This dear woman walked into my home and never once did she look around. She kept her eyes on me the whole time. She sat at the table with her arms carefully arranged around the sticky leftovers and she held my baby with so much love. She didn’t look at the dishes in my sink or the mountain of laundry unfolded on the couch. She carried on the most pleasant of conversations, ever so gracefully ignoring my inner turmoil and anxiety over every little thing. She let the kids crawl onto her lap and she read them books. She asked me how I was and what I would be doing that week.

Hope does not put us to shame, because God’s love has been poured out into our hearts through the Holy Spirit, who has been given to us. (Romans 5:5 NIV)

I was a bundle of nerves. I skittered around like a maniac for the first ten minutes, offering her refreshment, washing a glass in case she said yes, and ridiculously trying to make everything perfect. She never blinked or acted annoyed. She smiled and told me she just wanted to visit with me. And never once did she bring up the dishes or comment on the state of my disarray for that day. She could have offered to help with the mess but she knew me well enough to know that I had that under control and that the offer could easily be an offense. Instead of piling on guilt or triggering embarrassment, she was perfectly present to put my heart and mind at ease. She sat right there in the sea of craziness and beamed like a lighthouse I wanted to draw near for comfort and security. I wanted her peace, and she was bringing it to me.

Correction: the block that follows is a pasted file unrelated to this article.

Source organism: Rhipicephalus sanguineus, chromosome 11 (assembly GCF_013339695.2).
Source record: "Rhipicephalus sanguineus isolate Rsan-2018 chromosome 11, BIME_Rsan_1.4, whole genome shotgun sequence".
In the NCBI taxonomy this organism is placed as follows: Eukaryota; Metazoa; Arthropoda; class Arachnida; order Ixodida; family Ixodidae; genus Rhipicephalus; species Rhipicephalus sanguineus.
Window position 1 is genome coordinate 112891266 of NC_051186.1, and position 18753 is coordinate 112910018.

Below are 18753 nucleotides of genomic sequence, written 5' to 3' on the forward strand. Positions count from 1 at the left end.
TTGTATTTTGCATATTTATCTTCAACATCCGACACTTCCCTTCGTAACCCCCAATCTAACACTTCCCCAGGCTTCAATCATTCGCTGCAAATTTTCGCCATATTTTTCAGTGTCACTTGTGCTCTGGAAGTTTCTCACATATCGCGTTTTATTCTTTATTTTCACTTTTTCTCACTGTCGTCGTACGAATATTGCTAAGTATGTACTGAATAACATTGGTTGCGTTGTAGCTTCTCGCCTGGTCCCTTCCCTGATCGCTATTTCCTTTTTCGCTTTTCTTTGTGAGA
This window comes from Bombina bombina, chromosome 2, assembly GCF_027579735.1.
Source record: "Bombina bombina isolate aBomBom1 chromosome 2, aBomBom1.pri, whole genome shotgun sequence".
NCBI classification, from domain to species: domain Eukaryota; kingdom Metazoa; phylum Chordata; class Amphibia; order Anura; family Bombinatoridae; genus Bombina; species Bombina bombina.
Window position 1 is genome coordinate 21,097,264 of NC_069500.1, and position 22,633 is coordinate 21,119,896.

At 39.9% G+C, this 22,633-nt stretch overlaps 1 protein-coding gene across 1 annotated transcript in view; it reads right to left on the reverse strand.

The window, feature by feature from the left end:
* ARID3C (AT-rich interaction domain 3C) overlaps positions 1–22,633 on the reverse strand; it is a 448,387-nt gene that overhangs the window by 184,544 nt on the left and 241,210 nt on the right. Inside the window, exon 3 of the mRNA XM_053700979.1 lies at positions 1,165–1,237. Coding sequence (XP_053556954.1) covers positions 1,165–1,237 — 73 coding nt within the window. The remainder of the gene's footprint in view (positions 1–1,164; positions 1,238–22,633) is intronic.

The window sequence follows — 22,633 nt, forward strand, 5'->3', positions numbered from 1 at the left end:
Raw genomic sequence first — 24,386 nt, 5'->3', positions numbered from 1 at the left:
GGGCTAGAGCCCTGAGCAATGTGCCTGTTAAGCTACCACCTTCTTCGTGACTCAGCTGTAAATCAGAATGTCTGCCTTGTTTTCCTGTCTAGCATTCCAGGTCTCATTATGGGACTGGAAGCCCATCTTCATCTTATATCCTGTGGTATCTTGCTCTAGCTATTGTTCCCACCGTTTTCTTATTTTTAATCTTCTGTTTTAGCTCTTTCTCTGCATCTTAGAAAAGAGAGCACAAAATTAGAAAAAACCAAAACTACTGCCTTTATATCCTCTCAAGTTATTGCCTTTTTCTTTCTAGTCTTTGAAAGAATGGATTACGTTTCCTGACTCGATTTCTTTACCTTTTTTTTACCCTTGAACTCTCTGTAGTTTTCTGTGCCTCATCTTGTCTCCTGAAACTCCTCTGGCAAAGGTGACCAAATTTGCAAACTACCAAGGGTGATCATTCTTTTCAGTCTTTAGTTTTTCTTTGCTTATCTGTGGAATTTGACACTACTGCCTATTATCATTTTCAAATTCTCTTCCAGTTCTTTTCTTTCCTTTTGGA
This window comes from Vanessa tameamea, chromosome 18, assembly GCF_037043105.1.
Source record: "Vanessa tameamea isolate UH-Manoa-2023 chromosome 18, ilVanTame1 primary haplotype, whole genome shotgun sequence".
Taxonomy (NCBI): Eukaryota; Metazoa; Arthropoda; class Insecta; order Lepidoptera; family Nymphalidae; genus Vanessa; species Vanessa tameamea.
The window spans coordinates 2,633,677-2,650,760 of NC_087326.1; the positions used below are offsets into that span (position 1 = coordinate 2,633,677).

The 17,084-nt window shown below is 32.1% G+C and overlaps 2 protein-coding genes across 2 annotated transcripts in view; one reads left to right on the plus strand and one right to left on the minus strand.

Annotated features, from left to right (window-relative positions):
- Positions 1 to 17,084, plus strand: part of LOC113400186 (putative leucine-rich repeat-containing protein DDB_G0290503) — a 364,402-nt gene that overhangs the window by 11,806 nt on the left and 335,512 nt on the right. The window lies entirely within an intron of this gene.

I had been waiting for her to point out my motherhood imperfections, my messy corners, and that obviously my children were still in their pj’s at one in the afternoon. That never happened. She was just there to meet me where I was. This was the first time another woman had ever overlooked everything else and put value in just me. It was a glorious unfolding of the perfect picture of sisterhood in the thick of the mess. A sanctuary of blessing that every woman should receive.